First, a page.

Update, 23 October 2018: Transparency International announced yesterday evening that there are two winners of this year’s Anti-Corruption Award. They are Ana Garrido Ramos and Daphne Caruana Galizia, who receives the award posthumously. Galizia’s son Paul Caruana Galizia tweeted: “‏On the same day that says in parliament that it refuses to mark the first anniversary of ’s assassination, she is awarded Transparency International’s Anti-Corruption Award”. Watch the videos below to learn more about these brave women:

Today Transparency International (TI) announces the recipient of the 2018 Anti-Corruption Award. This year’s four shortlisted candidates – three individuals and one organisation – have risked their reputations and their lives in their determination to expose corruption. In one case, that life was lost. The four shortlisted candidates were selected from 169 nominated individuals and institutions. More than 1 000 nominations were received, mostly from members of the public. Launched in 2000 as the Integrity Award, and renamed in 2016, the Anti-Corruption Award honours remarkable individuals and organisations worldwide, including journalists, public prosecutors, government officials and civil society leaders. South Africa’s former public protector Thuli Madonsela received the award in 2014.

Exposing corruption at all costs

The two journalists, Daphne Galizia and Khadija Ismayilova, have experienced victimisation, violence, imprisonment and harrassment for working to expose corruption. Galizia was murdered in October 2017 in Bidnija, Malta, in a car bomb attack. Ismayilova, meanwhile, was jailed in September 2015 for seven and a half years on allegedly false charges of tax evasion and embezzlement. She was released after serving less than a year, freed by the Azerbaijani supreme court after judges changed her sentence to a three-and-a-half-year suspended term. Ana Garrido Ramos, a former public servant at Madrid’s Boadilla del Monte Town Hall, is a whistle-blower in the on-going Gürtel case that led to the fall of the local government. She was ill-treated at work, even received death threats, and developed clinical depression. The town council terminated her job in 2014 with an out-of-court settlement – which she has not received because the council has appealed – when an employment tribunal in Madrid took on her case of harrassment. The International Commission against Impunity in Guatemala (CICIG) was set up in 2006 as an independent international body, through an agreement with the UN and the Guatemalan government. The CICIG is charged with investigating and prosecuting serious crime in Guatemala but has been heavily criticised, accused of acting on behalf of the US and EU, and has faced institutional and political resistance from certain sectors. It has, however, had a significant effect on criminal networks. Among its powers, the CICIG can initiate administrative proceedings against public officials who are not fulfilling their responsibilities or are blocking, by action or inaction, the commission’s work. In  September this year CICIG commissioner Iván Velázquez was prevented from re-entering Guatemala.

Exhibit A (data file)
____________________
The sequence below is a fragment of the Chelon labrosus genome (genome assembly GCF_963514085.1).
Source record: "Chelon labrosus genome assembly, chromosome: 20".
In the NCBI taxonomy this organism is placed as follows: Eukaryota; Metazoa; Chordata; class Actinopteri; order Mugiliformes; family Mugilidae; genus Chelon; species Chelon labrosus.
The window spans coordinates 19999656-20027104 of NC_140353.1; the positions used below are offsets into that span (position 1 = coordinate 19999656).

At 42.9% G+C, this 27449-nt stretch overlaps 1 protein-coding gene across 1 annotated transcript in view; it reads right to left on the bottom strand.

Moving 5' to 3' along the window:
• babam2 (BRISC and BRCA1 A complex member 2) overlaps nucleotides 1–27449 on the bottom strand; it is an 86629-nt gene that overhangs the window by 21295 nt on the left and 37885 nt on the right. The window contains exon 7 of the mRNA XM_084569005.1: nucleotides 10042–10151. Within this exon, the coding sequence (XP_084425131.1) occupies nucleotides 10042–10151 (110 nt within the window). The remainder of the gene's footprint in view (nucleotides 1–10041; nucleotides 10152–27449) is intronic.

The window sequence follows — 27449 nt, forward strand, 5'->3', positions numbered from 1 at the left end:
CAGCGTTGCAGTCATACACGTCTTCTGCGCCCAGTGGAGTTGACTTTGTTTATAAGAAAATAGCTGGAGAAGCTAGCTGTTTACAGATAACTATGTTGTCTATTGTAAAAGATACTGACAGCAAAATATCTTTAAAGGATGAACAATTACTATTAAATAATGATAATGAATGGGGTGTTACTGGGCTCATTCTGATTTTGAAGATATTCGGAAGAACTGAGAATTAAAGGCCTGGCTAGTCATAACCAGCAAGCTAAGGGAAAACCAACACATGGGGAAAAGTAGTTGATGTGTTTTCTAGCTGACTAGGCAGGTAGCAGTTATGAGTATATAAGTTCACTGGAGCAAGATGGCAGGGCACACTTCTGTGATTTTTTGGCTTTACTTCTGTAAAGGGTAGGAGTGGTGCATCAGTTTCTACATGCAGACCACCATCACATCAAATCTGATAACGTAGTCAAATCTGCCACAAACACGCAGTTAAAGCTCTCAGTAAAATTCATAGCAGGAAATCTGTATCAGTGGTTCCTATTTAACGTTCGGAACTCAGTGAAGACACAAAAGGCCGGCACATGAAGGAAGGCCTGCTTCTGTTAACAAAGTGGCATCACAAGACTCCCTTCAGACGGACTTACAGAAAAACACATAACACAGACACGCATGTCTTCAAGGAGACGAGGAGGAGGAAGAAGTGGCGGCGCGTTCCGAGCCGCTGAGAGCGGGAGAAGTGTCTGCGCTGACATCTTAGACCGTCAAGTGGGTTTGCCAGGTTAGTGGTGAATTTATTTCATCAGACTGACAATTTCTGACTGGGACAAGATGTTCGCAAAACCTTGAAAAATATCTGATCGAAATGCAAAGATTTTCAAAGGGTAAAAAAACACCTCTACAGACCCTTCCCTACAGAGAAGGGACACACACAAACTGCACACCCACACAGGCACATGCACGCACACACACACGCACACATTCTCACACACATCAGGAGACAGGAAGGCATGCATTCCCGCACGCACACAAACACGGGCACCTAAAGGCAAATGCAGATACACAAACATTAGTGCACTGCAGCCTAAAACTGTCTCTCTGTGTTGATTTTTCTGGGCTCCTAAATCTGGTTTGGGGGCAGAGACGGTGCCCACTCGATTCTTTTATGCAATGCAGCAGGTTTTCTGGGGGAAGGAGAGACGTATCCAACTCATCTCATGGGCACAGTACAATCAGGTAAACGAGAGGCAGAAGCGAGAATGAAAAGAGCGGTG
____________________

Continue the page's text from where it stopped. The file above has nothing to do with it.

Corruption can be challenged

“Through their tireless work and bravery, the three individuals and one institution shortlisted for the 2018 Anti-Corruption Award each send a strong message: that corruption can be challenged. However, each of their stories also speaks to the intense pressure and dangers faced by those who stand up against injustice,” said TI board member Boris Divjak, the chairperson of the Anti-Corruption Awards Committee. “In shortlisting these four inspiring candidates, we celebrate their impact and their courage.”
  • Daphne Caruana Galizia (posthumous) was a brave and effective investigative journalist who exposed major corruption scandals involving powerful politicians and other individuals in Malta and abroad. She was murdered in October 2017.
“Daphne’s battle was a dangerous one and that the bravery with which she fought it should serve as an example to us all as we continue her unfinished fight.” Paul Caruana Galizia, son of Daphne.
  • The International Commission against Impunity in Guatemala (CICIG) is an international body charged with investigating and prosecuting serious crime in Guatemala. Iván Velázquez, the CCIG Commissioner, has recently been banned from entering the country.
“The anti-corruption struggle is unstoppable, despite the opposition and obstacles, the clamour for more transparent democracies and greater accountability will not stop.”Matías Ponce, CICIG spokesperson.
  • Khadija Ismayilova is a celebrated investigative journalist and human rights activist in Azerbaijan, currently facing a travel ban. She has contributed multiple investigative reports to Radio Free Europe and the Organized Crime and Corruption Reporting Project (OCCRP).
“Everyday we hear about killing, arrest, or harassment of journalists who uncover corruption and rarely we witness corrupt leaders paying a price for their crimes. Bad guys help each other to silence critics and hide stolen wealth. It is time for those who expose them to work together.” – Khadija Ismayilova
  • Ana Garrido Ramos is a former public servant at Boadilla del Monte Town Hall in Madrid, Spain, whose whistleblower revelations triggered the Gürtel case that led to the fall of the Spanish government. She is campaigning for effective whistleblower protection legislation.
“Citizens can not sit idly by waiting for the world to change, each of us must be part of that transformation.”Ana Garrido Ramos.